Ram Dass spoke eloquently of developing a spiritual practice that enables you to keep your heart open in hell. Mahayana Buddhists have the notion of Bodhisattvas, enlightened being who after countless rebirths are ready to enter into the bliss of Nirvana, but who vow not to cross over until they have assisted all sentient beings, to cross over before them.
Once in conversation with a Zen monk, and referencing the Boddhisattva concept, the monk smiled at me and replied, “Yes, but Jesus also was a great Boddhisattva.” In that moment my entire life changed as I realised we are all just ‘walking each other home’, another Ram Dass saying.
Compassion lies at the heart of all spiritual practice, in fact is the absolute validation of our journey. If my journey, religion and practice does not increase my compassion, what’s the point. If my religion makes me cruel, fearful and judgemental what’s the point?
This episode explores the way Jesus experienced compassion and unpacks some of his crazy wisdom that enabled his to say to marginalised and dispossessed people that they were “Blessed”.
This isn’t what you may think.
Karl Marx misread this ascpect and called releigion “an opiate”. He was wrong, It isn’t opium, correctly understood this crazy wisdom is dynamite!
Using ancient Rabinnic Midrash methods in Hebrew Translations Neumann came up with an amazing insight into what neighbour can also be translated to mean. In a world where the old laws and religions no longer inform and modify our behavior there is a need for a New Ethic. No longer a dualistic and shadow projection onto an external enemy -which justifies: wars, genocide, racism and self-righteousness. The new ethic invites us to love our own inner evil and enemy and thereby heal and save the world by saving ourselves.
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Early on in the narrative of Jesus’ ministry, the crowd want to make him King.
Both occasions are after he has miraculously fed them (John 6:12-15) and extravagantly made wine from water. (John 2:23-25). In a publicist’s nightmare, on both occasions Jesus withdraws from the projection and idolization, “because he knew what was in people’s hearts”.
What was it that Jesus knew?
Carl Jung in his work Aion, has helped us understand the psychology of projection which I unpack in this video.
Understanding how we project our own gold out of the shadows of the unconscious can help us understand (if not desist), from falling in love, worshiping the wrong objects, and even from falling prey to scapegoating others when they don’t meet our unrealistic expectations of them.
We cannot blame the devil, nor make Jesus responsible for our salvation.
The Parables were stories Jesus told about God. Could the Gospels be Parables the Church told about Jesus? Dominic Crossan thinks so. What if all our lives are parables we are telling the world and ourselves about LIFE? What is the parable that you are living?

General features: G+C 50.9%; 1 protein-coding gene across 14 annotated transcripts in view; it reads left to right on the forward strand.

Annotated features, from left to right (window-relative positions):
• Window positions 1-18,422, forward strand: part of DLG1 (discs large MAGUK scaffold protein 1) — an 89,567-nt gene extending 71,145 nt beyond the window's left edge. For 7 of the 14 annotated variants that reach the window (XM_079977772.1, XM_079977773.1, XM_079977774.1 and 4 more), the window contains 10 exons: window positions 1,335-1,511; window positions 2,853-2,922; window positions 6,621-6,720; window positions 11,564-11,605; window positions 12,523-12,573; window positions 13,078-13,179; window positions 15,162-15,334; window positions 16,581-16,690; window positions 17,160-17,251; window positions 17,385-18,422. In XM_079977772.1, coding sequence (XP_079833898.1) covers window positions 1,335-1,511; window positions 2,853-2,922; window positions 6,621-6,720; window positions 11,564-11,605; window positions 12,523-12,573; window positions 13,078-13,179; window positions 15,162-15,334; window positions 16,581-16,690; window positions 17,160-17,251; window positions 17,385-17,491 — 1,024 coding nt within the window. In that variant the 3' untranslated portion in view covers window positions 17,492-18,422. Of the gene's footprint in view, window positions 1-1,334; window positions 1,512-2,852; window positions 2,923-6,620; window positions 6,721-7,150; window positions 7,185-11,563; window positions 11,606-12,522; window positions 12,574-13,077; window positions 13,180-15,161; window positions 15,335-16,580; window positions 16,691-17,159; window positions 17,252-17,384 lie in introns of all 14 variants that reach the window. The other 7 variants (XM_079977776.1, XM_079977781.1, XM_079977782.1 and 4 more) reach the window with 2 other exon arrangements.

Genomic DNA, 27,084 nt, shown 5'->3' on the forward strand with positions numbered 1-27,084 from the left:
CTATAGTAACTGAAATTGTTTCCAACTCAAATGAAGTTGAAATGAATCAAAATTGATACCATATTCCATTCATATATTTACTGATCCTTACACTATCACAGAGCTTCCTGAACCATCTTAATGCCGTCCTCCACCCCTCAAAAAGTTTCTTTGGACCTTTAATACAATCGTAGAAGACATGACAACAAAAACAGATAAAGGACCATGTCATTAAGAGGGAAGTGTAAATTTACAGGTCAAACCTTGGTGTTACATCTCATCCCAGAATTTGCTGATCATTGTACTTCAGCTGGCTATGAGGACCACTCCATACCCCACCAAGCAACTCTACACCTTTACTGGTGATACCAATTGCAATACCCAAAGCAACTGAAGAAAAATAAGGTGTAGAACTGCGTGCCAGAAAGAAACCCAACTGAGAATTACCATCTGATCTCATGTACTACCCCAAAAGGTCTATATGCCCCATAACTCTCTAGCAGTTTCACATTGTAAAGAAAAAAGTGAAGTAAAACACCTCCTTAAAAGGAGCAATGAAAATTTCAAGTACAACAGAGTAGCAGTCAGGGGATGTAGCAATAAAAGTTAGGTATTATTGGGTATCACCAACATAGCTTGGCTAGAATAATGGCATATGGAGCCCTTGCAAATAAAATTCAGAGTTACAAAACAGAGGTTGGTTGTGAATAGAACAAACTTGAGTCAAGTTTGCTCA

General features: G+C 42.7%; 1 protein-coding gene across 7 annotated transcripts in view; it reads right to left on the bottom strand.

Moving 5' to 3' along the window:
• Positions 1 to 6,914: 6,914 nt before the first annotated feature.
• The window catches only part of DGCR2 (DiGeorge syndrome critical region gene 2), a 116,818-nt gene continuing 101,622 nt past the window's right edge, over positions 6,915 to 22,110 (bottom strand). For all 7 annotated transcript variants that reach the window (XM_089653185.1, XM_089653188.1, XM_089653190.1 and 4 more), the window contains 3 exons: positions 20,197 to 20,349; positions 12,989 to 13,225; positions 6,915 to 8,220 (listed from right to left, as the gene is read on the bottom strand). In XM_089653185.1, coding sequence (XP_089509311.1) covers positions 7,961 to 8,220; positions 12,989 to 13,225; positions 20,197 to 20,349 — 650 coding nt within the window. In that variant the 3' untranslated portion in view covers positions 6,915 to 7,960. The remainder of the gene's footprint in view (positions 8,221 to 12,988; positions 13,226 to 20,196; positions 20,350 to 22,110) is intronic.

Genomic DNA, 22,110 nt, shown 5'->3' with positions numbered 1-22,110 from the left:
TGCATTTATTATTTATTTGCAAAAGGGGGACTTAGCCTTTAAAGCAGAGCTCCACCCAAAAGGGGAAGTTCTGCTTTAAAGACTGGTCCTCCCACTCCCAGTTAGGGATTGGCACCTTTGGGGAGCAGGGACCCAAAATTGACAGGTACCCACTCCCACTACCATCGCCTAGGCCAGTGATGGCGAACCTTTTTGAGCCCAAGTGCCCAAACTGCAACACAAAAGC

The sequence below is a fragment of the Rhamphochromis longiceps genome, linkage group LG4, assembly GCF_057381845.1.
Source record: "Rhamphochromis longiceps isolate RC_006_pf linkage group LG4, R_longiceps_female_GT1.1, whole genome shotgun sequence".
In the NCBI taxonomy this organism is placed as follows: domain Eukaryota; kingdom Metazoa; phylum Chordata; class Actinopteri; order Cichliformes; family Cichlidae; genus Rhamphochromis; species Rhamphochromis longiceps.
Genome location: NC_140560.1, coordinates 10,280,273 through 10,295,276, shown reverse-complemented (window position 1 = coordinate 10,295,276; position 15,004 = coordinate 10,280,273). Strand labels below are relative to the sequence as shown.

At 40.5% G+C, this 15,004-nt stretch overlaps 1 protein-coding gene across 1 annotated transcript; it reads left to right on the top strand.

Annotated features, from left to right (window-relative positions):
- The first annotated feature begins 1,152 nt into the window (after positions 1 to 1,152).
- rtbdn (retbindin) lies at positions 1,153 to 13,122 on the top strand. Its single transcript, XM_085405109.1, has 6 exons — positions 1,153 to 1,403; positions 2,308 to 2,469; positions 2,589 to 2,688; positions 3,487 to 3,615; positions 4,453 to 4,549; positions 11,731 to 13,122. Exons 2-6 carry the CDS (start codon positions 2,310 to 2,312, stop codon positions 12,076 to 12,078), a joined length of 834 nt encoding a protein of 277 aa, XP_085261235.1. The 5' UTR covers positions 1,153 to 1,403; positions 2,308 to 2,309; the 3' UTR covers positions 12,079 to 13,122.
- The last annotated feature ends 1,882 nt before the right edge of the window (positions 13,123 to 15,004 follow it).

In this fourth video of the Radical Christ Series Peter maps the Life Stages that Jesus, with every hero in mythology, and our lives follow. Myth is understood as an “Absolutely True Story that probably never happened” Jesus as the proto-typical (arche-typal) human life has in the stages of his life the experience and the cure for every human condition. The key lies in being able to connect where we are in our life stage, with the corresponding stage in Jesus’ life.
You can contact Peter by emailing firstname.lastname@example.org
Setting the scaffold for understanding the Radical Christ, in this video I explore the origins of religion as a consequence of the consciousness of Homo Sapiens. Animated cave art, abstract thinking, projection and the return of God to the flesh of human being are all markers on this fascinating human unfolding. There is no religion that didn’t begin as a human conversation trying to explain the mysteries of a conscious existence.
In a joint venture with Dharmagiri Sacred Mountain Retreat and in the face of rabid fundamentalism and tired Christian ritual, Peter is launching a series titled “The Radical Christ”. Just under a year ago whist on a visit to Dharmagiri, Thanissara “downloaded” an insight during her morning practice which she wrote on a notelet and presented to me at breakfast. “PW” she said, “This is your next work”. The note read simply, “The Radical Christ”. There was an immediate resonance with Thanissara’s words. They made sense at all levels I have spent most my life speaking about Jesus in one way or another, and though I no longer preach, (over 1500 sermons done, many on this blog still getting hits late on Saturday nights): I do love Jesus. Not in the way that most angry fundamentalist Christians say they do, but in a way I would like to unpack in this series.
This offering is the product of my acceptance of Thanissara’s shamanic ancestral download (I am a Jungian and an African after all), and some months of reading and dalliance with video production software.
In these conversations we will explore a new understanding of Jesus the Christ. Using the insights of philosophy, culture and psychology we will dig into the archetypal significance of a God-Person interconnection that could lead to global engagement and human transcendence at this time of ecological crisis.